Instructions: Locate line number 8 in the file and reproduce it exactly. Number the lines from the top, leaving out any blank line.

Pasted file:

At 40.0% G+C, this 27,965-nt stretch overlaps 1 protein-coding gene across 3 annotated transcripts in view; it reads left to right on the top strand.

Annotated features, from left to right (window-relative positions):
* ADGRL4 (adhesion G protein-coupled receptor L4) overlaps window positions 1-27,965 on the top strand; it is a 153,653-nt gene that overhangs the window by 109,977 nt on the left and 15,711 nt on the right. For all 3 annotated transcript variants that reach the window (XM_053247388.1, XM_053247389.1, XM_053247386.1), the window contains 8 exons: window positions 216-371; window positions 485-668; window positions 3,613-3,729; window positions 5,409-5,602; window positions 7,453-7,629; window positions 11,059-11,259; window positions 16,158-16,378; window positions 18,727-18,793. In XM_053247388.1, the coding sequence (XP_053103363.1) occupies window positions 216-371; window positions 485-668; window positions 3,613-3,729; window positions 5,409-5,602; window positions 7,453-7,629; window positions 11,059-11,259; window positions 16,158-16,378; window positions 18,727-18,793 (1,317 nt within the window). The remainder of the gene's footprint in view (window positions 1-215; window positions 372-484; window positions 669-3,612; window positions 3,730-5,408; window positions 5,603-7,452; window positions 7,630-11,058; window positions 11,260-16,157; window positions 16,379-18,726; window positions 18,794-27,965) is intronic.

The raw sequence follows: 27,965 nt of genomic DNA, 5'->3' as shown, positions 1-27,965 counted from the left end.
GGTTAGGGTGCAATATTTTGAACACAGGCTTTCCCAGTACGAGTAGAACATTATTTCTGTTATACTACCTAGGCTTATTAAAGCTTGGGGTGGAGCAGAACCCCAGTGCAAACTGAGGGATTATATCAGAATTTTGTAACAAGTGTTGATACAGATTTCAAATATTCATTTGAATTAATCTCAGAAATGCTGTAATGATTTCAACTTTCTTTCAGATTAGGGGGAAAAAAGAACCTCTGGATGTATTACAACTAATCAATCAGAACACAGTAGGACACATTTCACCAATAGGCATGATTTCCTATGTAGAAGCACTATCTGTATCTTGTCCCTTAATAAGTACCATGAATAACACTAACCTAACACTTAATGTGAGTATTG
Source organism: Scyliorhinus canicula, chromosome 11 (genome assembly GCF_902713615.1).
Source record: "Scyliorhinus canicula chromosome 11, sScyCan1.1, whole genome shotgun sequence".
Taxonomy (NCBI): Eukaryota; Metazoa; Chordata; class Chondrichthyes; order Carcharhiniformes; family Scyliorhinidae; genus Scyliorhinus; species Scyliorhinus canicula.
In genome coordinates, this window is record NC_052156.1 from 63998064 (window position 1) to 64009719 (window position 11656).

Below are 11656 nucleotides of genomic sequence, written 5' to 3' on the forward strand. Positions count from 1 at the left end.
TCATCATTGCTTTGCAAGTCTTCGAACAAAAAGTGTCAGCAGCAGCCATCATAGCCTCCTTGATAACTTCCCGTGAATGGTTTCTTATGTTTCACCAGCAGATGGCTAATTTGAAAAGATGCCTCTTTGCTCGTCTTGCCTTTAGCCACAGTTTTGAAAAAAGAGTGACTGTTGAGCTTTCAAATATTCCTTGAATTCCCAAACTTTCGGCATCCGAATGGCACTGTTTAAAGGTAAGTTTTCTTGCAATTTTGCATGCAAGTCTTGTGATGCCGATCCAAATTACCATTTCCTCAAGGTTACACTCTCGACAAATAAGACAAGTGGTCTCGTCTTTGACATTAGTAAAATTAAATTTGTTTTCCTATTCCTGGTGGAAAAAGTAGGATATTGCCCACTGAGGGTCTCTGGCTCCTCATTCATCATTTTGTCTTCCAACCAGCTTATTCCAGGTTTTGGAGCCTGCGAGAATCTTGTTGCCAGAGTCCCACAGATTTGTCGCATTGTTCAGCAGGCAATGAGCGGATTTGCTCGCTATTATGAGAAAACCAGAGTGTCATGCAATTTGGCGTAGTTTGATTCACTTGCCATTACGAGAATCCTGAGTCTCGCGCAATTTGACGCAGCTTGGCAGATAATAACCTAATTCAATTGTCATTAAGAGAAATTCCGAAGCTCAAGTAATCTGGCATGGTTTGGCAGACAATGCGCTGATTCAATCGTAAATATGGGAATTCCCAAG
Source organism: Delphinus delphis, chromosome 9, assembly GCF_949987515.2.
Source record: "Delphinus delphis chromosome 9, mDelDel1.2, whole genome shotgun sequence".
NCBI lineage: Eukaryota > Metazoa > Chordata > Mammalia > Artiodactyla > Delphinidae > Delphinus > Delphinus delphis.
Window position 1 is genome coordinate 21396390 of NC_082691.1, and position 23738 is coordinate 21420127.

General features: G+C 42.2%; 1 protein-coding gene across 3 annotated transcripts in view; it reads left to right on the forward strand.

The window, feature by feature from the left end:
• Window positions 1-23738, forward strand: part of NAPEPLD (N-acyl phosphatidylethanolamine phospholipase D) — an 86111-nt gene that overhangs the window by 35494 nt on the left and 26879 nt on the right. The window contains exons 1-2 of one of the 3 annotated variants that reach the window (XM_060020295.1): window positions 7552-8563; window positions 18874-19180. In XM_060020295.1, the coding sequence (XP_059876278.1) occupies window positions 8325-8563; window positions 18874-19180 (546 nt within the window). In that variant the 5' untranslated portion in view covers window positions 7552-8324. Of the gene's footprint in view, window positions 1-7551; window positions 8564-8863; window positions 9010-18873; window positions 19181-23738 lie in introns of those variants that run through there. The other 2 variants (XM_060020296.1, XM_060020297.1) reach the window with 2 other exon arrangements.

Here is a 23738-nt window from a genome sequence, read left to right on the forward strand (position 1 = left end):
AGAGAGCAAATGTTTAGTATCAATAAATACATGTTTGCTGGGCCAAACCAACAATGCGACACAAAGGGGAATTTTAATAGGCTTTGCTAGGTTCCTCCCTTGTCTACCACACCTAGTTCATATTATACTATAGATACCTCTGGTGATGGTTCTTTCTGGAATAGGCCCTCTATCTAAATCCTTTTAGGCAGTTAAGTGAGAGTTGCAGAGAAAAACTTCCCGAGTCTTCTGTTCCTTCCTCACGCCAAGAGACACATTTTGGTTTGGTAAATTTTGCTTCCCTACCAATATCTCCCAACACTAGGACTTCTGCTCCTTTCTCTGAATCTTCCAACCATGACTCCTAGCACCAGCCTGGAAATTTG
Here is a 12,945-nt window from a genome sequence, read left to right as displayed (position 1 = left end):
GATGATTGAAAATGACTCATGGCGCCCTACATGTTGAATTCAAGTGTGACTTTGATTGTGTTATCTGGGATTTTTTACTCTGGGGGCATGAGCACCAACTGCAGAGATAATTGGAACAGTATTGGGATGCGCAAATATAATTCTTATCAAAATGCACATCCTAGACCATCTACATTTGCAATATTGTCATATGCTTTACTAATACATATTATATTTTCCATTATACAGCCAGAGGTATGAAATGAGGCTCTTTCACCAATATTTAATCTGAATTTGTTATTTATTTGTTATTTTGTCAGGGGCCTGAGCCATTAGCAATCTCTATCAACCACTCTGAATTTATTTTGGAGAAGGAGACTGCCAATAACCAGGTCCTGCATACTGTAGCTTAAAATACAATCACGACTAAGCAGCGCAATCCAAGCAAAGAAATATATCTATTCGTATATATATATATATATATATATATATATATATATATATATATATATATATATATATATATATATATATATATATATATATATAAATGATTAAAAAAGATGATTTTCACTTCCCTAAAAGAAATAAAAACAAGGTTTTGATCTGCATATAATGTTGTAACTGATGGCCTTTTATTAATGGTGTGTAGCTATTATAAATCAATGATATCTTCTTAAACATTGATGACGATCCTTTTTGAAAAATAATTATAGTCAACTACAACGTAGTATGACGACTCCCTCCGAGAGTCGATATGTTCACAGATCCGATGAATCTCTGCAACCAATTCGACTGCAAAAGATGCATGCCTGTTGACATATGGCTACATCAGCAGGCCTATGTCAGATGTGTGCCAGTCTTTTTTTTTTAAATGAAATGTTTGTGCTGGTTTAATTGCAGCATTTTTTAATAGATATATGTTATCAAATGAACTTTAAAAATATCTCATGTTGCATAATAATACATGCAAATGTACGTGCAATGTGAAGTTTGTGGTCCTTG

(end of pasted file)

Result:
Taxonomy (NCBI): Eukaryota; Metazoa; Chordata; class Chondrichthyes; order Carcharhiniformes; family Scyliorhinidae; genus Scyliorhinus; species Scyliorhinus canicula.